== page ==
You can count on it. Every day, somewhere in the world, officials of some foreign government are itching to influence the way the US makes decisions - and are willing to pay American citizens to help them get what they want.
There's nothing illegal about the practice. It's called "lobbying."
From Angola to Norway and from Nicaragua to Japan, governments hire American firms to help them have their views heard in Washington. Their concerns range from sugar quotas and oil-pollution legislation to NAFTA and NATO.
While Senate hearings continue this week into whether China tried to influence last year's elections with illegal campaign contributions, 163 foreign governments (including China) have taken the legal route of hiring lobbyists to help them win over lawmakers, according to the latest Department of Justice statistics.
Lobbying services range from the practical (pronouncing names of officials) to arranging for the dramatic (TV testimony about alleged Iraqi baby killers).
These lobbyists - some 595 at last count - are technically known as "foreign agents," under the law that requires them to register with the Justice Department. But their work has little to do with the cloak-and-dagger activity such a name suggests, and far more to do with the hard, cold reality of trying to do business in a world increasingly interconnected by economic and other issues.
"If you want to be a player on the world stage today, especially in terms of anything that has to do with the economy, you have to deal with the US government and the US economy," says David King, an associate professor at Harvard University.
"The critical distinction, in terms of what China may have done, is that it's perfectly legal, acceptable, and normal for foreign governments to try to influence US policy," says Mr. King, who teaches a course about lobbying. "What's unacceptable is trying to influence US elections."
In addition to concerns raised by the Senate hearings, the Federal Election Commission last week fined a German businessman $323,000 - the largest fine ever levied - for making contributions to local, state, and federal Republican political committees. It is illegal for foreigners to make US campaign contributions.
Many, if not most, governments use their own resources in meeting with US officials, setting up meetings through embassies and other formal channels. They often also supplement their work with services offered by lobbyists - everything from analyzing the impact of pending US legislation to waging public-relations campaigns and arranging meetings with decisionmakers at the White House and on Capitol Hill.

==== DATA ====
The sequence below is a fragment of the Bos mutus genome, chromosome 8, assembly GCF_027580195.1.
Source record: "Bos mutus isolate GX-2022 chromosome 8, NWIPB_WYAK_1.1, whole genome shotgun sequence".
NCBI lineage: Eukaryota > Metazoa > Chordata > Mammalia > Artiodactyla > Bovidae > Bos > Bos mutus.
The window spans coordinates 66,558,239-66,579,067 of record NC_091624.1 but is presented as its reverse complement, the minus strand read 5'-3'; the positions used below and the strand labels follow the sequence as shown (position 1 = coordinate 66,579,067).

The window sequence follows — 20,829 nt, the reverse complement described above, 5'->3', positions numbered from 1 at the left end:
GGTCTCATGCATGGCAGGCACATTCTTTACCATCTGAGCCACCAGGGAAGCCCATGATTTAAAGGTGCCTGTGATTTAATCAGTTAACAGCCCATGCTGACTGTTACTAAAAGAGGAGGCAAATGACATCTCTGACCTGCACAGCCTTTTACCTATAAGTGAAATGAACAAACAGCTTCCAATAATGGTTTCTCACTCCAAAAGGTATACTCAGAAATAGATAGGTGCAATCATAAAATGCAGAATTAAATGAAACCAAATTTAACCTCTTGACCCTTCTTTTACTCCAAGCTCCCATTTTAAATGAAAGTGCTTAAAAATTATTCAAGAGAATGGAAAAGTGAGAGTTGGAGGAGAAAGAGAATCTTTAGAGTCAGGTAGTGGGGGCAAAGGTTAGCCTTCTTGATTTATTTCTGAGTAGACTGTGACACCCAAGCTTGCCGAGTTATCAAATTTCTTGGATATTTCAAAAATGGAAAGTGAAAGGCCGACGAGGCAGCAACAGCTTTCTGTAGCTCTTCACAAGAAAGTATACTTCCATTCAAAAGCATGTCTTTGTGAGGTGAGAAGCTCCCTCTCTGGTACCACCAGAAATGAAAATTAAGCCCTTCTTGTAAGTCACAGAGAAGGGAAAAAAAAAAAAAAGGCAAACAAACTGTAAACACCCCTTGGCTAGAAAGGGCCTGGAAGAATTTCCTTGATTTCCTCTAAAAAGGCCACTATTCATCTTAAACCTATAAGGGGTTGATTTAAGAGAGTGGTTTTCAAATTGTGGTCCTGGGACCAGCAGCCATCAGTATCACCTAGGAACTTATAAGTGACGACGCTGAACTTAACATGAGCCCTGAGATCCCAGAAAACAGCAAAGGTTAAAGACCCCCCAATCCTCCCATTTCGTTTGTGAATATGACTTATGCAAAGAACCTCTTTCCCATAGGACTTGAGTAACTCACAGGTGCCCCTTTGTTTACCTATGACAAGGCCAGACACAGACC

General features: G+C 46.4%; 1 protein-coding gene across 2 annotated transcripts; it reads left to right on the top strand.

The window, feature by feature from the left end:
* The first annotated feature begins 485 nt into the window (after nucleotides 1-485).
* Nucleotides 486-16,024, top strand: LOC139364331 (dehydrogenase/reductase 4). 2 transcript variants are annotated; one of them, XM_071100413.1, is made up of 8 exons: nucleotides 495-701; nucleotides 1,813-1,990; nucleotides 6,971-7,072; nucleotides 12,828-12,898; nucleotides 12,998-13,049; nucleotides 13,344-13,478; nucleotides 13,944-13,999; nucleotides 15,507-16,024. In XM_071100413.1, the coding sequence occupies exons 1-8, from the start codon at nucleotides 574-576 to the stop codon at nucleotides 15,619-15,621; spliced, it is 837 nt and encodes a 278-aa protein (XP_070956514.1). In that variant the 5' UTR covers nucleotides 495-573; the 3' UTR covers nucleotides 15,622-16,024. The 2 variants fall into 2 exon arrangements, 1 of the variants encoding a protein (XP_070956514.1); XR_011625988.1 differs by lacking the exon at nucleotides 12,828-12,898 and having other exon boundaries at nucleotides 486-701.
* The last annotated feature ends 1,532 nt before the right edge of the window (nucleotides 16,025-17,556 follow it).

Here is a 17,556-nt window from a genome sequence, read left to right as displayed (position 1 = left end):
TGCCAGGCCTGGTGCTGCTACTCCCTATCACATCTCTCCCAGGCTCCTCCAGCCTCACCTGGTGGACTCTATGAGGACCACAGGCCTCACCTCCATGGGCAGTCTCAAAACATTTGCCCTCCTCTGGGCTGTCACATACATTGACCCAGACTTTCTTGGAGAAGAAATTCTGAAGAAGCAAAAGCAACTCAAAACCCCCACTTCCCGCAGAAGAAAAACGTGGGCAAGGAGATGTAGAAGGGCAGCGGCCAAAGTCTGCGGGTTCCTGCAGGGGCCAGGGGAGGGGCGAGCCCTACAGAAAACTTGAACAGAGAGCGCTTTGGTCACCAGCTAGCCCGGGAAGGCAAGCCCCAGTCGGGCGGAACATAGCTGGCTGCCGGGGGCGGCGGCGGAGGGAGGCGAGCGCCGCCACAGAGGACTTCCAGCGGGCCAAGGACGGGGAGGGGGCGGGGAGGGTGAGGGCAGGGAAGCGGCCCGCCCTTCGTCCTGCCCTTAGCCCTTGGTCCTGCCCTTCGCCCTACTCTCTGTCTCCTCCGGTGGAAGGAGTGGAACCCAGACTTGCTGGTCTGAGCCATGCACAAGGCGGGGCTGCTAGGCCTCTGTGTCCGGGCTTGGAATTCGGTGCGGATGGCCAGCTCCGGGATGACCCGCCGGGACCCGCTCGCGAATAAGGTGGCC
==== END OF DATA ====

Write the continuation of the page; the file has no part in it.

(And then there are the small but important tips, like the one made by a lobbyist who suggested to the foreign minister of Romania that it would help his country's pitch for NATO membership if he correctly pronounced the organization's name as "NAY-toe" instead of "NAH-toe.")
"Ultimately, the biggest service we offer is providing advice on how best to present their case to the West, particularly the US," says Charles Waterman of Jefferson-Waterman International, a firm here that has represented several countries, including Nicaragua, Croatia, Bahrain, and Jamaica.
"There's a fair amount of telling them from a confidant's point of view, and that's what we become, confidants, what will wash well and what will not wash well," he says.
But not everyone sees the work of "foreign agents" in such benign terms.
Critics argue that just as with lobbying by domestic interest groups, too much business gets discussed behind closed doors. And they complain that although lobbyists are required to report to the Justice Department the general nature of their business and the money they receive, they do not have to supply specifics to anyone. Also, registration is required only if a lobbyist is seeking to directly influence legislation. Work that involves gathering information or meeting with American officials to understand the US point of view can be done without being registered.
"If one were to look at the expressed mission of foreign agents, it's to bend, shape, or otherwise manipulate the making of US government policy," says Bill Hogan, director of investigative projects at the Center for Public Integrity here. "They are part of a huge influence industry in Washington. Some of it is visible and some is invisible."
Although lobbyists argue that it's in their best interests to be truthful with elected officials if they want to continue having access to them, many in the industry still shudder over an incident related to the Gulf War.
In an effort to mobilize US support for military action against Iraq in 1990, the Kuwaiti government paid more than $10 million to Hill and Knowlton, a major public-relations firm.
The campaign organized by the firm included riveting testimony on Capitol Hill by a teenage Kuwaiti girl who said she had seen Kuwaiti babies taken out of hospital incubators by Iraqi soldiers and left to die. But senators were later angered to learn that the information was never fully corroborated, and that the girl who testified was the daughter of the Kuwaiti ambassador to the US. Hill and Knowlton executives said they had no reason to doubt the veracity of the testimony.
That incident aside, lobbyists argue that it is in the best interest of foreign governments to present a "win-win" proposition to US officials, investing in new manufacturing jobs in the US, for example, in exchange for less restrictive trade policies.
"Members of Congress are ultimately going to be driven by what's going to help their constituents," agrees King. "The way for other countries to be successful is to appeal to the interests of American voters."